Many pet owners worry about how their furry friends would fare in a natural disaster. We have gone over our disaster plan for our own pets dozens of times, but somehow in the face of crisis, common sense seems far away.

I’m a big fan of kits. If you pack your kit slowly over the course of a few weeks, you’d be surprised by all the small but useful odds and ends you find you can throw into the kit. When it comes down to it, you simply never know what you might need when disaster strikes. Pet owners can get peace of mind by preparing a kit to ensure the safety and comfort of their animals. While they’re at it, these humans may want to consider preparing their own disaster plan, as well.

Here are a few of our favorites, from www.quakekare.com. It may be more cost-effective to invest in a kit that includes all the bells and whistles rather than put your own kit together piece by piece. At the very least you may find some useful ideas for creating a kit of your own. The solar/hand-crank powered radio a and LED light is essential, but the fact that it features a cell phone charger is quite the added bonus. Having some emergency pet food rations in a handy little pack would certainly be nice. And, of course, you can’t go wrong with an impromptu bucket-toilet.


2 Person Deluxe Survival Kit
A 2 person, 3 day survival kit packaged in a 5 gallon container and designed for the home. This comprehensive survival kit contains the most effective emergency supplies for emergency preparedness including the emergency food, water, lighting, radio, first-aid, sanitation, and shelter supplies to prepare for all disasters. This deluxe kit also contains a Solar / Hand-Crank Powered Flashlight, Radio, Flashing LED Siren & Mobile Phone Charger with a universal adapter - just plug in your cell phone car charger to charge your phone using the hand-crank / Dynamo Power Generator.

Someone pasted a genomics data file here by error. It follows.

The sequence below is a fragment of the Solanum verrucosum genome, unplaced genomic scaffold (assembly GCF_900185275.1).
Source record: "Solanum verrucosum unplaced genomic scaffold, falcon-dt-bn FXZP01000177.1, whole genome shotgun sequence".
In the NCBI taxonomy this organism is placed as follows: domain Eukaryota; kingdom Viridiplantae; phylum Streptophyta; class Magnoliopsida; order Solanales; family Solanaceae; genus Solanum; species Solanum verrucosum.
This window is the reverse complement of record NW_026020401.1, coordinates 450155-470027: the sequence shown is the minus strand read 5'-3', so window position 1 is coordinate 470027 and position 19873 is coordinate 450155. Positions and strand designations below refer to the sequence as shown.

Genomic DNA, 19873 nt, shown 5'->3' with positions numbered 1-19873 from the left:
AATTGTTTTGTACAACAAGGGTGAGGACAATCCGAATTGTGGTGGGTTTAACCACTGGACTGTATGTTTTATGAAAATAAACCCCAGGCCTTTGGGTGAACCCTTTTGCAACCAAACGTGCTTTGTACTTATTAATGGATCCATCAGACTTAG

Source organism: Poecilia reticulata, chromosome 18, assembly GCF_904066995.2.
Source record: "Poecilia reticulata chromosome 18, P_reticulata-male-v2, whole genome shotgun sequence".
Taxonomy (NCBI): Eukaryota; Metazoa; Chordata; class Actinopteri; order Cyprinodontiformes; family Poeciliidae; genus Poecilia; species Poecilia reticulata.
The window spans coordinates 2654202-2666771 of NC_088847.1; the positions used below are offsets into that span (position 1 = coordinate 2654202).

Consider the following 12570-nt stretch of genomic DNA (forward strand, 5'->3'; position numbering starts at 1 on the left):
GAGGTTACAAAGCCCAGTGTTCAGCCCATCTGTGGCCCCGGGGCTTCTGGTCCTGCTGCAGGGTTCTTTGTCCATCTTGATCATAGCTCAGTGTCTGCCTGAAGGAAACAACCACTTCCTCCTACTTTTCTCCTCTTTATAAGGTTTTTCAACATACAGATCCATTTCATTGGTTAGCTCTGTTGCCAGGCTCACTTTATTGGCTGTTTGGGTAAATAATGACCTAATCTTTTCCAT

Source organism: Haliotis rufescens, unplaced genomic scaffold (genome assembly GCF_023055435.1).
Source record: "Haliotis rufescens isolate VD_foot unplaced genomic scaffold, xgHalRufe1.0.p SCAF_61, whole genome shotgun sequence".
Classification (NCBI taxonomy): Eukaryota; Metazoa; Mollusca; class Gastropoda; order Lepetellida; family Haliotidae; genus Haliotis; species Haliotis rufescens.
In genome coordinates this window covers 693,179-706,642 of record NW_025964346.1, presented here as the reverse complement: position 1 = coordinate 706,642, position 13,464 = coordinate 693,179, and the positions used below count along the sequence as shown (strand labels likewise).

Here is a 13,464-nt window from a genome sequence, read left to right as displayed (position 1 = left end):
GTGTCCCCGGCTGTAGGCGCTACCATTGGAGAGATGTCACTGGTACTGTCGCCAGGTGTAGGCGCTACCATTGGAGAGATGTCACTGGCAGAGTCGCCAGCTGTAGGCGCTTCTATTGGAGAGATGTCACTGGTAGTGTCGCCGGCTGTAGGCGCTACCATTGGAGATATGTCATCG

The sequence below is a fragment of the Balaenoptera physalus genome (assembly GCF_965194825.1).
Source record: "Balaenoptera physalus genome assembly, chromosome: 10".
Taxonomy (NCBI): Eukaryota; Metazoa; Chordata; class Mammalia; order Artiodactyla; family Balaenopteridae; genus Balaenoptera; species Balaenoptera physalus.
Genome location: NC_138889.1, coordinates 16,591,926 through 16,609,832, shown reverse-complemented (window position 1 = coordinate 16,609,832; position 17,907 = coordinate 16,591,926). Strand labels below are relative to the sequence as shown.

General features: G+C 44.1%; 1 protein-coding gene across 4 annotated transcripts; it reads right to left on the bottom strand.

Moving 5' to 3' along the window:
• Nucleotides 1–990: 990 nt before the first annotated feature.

Dog Survival Kit
Emergency dog survival kit containing emergency supplies for your special little loved ones. This custom built kit sets the industry standard for pet preparedness and contains the most effective supplies for emergency preparedness including the emergency food, water, lighting, first-aid, sanitation, and shelter supplies to prepare your pets. Includes a supply of our very own vacuum sealed dog food with a 5 year shelf life.

Earthquake Kit
Accessory Kit to the Home Survival Kit with additional emergency supplies specifically designed to prepare your home for earthquakes. Some of the most common emergencies and even everyday accidents occur in the home. This custom kit is specially designed to contain the most effective supplies to "quake-proof" your home and protect against damage or injury that may occur during an accident or earthquake.

It's the "dog's fault"

  • Posted: 8:03 PM
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  • Author: Brian


PHOTO: Jessica Richelderfer

Sophie is recovering well after the earthquake, though she's clearly still shaken. She notices every sound, every shake. It's been pouring rain on the North Coast for the past five days straight, so she spends most of her time sleeping at the foot of the bed. We even had a bit of thunder today, which she was not fond of.

We brought her to work last weekend, as usual. Again she spent as much time as she could under my desk, which she never tried to do before. It's a tight squeeze. I suppose she figures if it happens again she'll be close enough to warn me -- at least, I hope so.

She's back in the habit of running 15 feet ahead of us, scouting our path. Only now she's sniffing the floor constantly as she goes, perhaps trying to detect any movement. Who knows? What's clear is she remembers what happened, and like the rest of us is determined to be prepared next time.

Sophie and the Earthquake

  • Posted: 1:53 AM